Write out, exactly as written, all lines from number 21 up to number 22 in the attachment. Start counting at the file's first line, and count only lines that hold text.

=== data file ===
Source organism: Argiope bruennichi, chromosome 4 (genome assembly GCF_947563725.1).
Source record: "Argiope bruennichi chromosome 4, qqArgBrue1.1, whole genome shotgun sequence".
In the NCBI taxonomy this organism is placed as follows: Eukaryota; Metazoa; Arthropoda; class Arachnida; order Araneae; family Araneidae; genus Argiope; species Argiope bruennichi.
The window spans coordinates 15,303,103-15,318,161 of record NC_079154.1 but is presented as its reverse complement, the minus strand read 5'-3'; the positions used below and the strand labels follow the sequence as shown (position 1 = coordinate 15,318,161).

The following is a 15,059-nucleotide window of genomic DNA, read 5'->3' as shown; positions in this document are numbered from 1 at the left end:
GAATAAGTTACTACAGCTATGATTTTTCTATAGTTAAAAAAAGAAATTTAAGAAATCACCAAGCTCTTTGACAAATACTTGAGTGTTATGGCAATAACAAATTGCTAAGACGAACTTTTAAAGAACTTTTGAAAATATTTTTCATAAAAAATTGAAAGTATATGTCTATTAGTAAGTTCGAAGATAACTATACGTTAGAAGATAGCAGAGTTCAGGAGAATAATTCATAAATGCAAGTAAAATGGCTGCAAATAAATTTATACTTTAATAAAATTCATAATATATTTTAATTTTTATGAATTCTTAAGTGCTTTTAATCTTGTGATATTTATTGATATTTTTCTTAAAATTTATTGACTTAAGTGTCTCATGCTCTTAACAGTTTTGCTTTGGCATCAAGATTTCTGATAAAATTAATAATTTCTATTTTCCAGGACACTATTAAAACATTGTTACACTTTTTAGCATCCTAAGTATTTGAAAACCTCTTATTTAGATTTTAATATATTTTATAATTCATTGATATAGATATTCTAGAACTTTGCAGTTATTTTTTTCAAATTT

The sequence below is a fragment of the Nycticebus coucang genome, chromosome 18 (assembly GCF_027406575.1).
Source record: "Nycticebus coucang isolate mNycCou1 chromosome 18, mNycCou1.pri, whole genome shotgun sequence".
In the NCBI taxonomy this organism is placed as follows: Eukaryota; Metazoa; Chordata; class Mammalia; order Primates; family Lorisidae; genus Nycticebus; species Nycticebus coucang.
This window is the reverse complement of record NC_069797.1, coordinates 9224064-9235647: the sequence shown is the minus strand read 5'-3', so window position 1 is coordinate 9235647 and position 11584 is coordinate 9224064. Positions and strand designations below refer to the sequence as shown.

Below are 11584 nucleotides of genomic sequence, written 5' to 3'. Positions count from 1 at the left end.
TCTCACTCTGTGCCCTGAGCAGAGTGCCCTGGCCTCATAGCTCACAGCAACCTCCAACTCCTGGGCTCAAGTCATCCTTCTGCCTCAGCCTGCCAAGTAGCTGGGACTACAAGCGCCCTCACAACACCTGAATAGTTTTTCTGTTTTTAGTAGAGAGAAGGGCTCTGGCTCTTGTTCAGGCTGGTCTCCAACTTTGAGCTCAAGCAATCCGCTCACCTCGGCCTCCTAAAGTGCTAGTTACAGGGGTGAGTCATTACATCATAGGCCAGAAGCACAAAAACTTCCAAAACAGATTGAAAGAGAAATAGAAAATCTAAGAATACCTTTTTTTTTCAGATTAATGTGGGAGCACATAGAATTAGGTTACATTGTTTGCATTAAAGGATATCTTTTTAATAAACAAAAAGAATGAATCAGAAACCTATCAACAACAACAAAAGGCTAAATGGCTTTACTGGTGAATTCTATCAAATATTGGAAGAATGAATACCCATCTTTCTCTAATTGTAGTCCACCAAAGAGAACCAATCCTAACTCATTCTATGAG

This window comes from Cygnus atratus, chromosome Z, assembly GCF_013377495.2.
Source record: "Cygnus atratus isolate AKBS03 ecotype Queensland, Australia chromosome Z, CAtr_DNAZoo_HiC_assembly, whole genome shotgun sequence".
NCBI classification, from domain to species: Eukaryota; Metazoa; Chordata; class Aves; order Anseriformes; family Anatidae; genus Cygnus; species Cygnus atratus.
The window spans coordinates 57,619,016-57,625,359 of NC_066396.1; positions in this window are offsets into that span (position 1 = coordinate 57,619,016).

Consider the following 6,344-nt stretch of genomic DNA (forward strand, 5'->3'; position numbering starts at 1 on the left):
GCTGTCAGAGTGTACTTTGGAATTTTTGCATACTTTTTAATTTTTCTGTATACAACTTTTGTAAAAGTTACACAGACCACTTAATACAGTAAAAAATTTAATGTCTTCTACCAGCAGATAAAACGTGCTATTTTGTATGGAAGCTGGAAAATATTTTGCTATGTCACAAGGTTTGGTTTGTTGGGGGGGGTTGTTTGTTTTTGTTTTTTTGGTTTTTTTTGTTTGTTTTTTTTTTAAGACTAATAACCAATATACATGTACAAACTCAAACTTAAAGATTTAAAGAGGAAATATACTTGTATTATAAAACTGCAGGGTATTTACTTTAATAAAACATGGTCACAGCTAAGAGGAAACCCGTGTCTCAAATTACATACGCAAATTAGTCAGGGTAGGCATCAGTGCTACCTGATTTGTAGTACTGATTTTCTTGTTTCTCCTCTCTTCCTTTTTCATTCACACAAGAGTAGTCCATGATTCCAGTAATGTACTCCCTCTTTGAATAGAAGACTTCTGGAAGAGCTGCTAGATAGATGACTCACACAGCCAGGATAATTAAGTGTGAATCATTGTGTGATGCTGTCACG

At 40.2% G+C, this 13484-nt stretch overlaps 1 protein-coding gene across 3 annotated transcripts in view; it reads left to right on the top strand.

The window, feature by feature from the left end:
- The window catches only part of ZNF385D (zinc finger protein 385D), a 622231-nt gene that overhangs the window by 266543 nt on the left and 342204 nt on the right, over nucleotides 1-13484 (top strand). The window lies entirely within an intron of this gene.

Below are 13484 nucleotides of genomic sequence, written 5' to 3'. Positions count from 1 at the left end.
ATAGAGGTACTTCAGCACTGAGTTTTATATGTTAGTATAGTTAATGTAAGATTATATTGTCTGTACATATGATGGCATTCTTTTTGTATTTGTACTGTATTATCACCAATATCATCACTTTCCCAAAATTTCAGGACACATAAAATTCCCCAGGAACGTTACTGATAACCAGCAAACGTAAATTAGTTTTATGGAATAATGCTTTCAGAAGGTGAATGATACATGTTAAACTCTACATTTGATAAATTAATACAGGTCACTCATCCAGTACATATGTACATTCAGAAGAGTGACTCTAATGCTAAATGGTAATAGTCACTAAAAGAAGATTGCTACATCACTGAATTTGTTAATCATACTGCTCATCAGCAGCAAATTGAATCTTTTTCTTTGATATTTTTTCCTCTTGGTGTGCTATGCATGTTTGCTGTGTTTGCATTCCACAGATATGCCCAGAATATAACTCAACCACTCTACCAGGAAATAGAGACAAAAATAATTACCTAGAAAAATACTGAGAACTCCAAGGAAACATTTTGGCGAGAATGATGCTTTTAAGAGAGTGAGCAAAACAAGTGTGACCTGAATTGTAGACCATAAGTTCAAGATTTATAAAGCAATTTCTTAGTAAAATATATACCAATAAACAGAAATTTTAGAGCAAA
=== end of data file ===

- The window catches only part of ZNF385D (zinc finger protein 385D), a 622231-nt gene that overhangs the window by 266543 nt on the left and 342204 nt on the right, over nucleotides 1-13484 (top strand). The window lies entirely within an intron of this gene.

Below are 13484 nucleotides of genomic sequence, written 5' to 3'. Positions count from 1 at the left end.